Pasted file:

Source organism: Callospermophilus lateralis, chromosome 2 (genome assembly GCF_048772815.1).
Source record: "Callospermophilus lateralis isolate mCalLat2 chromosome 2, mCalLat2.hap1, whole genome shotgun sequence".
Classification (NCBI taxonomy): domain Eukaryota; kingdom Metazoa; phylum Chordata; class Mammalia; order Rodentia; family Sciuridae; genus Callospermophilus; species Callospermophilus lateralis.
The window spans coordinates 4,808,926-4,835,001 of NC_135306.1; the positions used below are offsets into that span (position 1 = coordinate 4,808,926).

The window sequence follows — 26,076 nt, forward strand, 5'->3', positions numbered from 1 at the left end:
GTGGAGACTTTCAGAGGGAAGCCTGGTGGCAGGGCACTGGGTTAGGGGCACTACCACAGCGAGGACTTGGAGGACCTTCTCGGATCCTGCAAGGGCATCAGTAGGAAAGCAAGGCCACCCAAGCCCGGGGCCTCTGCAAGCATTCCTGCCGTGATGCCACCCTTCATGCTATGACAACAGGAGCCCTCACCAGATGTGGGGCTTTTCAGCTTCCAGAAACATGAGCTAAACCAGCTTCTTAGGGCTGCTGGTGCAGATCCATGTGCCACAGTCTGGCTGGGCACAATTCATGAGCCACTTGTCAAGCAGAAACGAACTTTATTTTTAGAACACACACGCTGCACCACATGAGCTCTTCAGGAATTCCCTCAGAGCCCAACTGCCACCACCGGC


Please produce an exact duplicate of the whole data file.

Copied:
Source organism: Callospermophilus lateralis, chromosome 2 (genome assembly GCF_048772815.1).
Source record: "Callospermophilus lateralis isolate mCalLat2 chromosome 2, mCalLat2.hap1, whole genome shotgun sequence".
Classification (NCBI taxonomy): domain Eukaryota; kingdom Metazoa; phylum Chordata; class Mammalia; order Rodentia; family Sciuridae; genus Callospermophilus; species Callospermophilus lateralis.
The window spans coordinates 4,808,926-4,835,001 of NC_135306.1; the positions used below are offsets into that span (position 1 = coordinate 4,808,926).

The window sequence follows — 26,076 nt, forward strand, 5'->3', positions numbered from 1 at the left end:
GTGGAGACTTTCAGAGGGAAGCCTGGTGGCAGGGCACTGGGTTAGGGGCACTACCACAGCGAGGACTTGGAGGACCTTCTCGGATCCTGCAAGGGCATCAGTAGGAAAGCAAGGCCACCCAAGCCCGGGGCCTCTGCAAGCATTCCTGCCGTGATGCCACCCTTCATGCTATGACAACAGGAGCCCTCACCAGATGTGGGGCTTTTCAGCTTCCAGAAACATGAGCTAAACCAGCTTCTTAGGGCTGCTGGTGCAGATCCATGTGCCACAGTCTGGCTGGGCACAATTCATGAGCCACTTGTCAAGCAGAAACGAACTTTATTTTTAGAACACACACGCTGCACCACATGAGCTCTTCAGGAATTCCCTCAGAGCCCAACTGCCACCACCGGC